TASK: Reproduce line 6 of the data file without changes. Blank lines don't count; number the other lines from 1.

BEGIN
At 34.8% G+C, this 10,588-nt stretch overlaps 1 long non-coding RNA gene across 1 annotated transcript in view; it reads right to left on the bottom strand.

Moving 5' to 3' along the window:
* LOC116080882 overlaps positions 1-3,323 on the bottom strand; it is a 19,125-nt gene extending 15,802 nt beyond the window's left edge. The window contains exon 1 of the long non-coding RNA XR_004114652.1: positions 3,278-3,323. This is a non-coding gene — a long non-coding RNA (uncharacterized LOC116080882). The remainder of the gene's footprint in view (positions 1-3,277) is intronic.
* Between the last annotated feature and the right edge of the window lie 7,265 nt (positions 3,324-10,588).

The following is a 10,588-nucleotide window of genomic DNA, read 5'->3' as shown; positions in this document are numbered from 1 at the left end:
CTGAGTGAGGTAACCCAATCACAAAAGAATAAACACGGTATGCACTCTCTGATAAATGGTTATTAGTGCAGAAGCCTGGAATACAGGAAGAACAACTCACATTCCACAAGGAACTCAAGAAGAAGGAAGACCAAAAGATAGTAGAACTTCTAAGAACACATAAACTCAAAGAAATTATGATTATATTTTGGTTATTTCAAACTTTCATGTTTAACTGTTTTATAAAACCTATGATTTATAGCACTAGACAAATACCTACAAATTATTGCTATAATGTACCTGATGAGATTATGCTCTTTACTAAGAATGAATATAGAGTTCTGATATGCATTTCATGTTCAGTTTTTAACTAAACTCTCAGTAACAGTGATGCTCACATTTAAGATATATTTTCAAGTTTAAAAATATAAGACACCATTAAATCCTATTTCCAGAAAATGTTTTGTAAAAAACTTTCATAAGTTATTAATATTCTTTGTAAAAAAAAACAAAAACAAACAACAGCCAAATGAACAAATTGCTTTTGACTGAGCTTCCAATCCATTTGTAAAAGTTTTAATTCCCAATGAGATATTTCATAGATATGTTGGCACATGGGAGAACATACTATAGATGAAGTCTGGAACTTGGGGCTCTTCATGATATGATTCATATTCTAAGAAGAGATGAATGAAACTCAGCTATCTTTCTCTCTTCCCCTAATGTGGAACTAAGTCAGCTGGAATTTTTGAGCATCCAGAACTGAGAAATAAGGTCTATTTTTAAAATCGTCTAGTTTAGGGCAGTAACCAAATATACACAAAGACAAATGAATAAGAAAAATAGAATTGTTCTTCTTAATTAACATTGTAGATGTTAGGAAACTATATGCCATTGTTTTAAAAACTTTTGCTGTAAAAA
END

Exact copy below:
CTGAGTGAGGTAACCCAATCACAAAAGAATAAACACGGTATGCACTCTCTGATAAATGGTTATTAGTGCAGAAGCCTGGAATACAGGAAGAACAACTCACATTCCACAAGGAACTCAAGAAGAAGGAAGACCAAAAGATAGTAGAACTTCTAAGAACACATAAACTCAAAGAAATTATGATTATATTTTGGTTATTTCAAACTTTCATGTTTAACTGTTTTATAAAACCTATGATTTATAGCACTAGACAAATACCTACAAATTATTGCTATAATGTACCTGATGAGATTATGCTCTTTACTAAGAATGAATATAGAGTTCTGATATGCATTTCATGTTCAGTTTTTAACTAAACTCTCAGTAACAGTGATGCTCACATTTAAGATATATTTTCAAGTTTAAAAATATAAGACACCATTAAATCCTATTTCCAGAAAATGTTTTGTAAAAAACTTTCATAAGTTATTAATATTCTTTGTAAAAAAAAACAAAAACAAACAACAGCCAAATGAACAAATTGCTTTTGACTGAGCTTCCAATCCATTTGTAAAAGTTTTAATTCCCAATGAGATATTTCATAGATATGTTGGCACATGGGAGAACATACTATAGATGAAGTCTGGAACTTGGGGCTCTTCATGATATGATTCATATTCTAAGAAGAGATGAATGAAACTCAGCTATCTTTCTCTCTTCCCCTAATGTGGAACTAAGTCAGCTGGAATTTTTGAGCATCCAGAACTGAGAAATAAGGTCTATTTTTAAAATCGTCTAGTTTAGGGCAGTAACCAAATATACACAAAGACAAATGAATAAGAAAAATAGAATTGTTCTTCTTAATTAACATTGTAGATGTTAGGAAACTATATGCCATTGTTTTAAAAACTTTTGCTGTAAAAA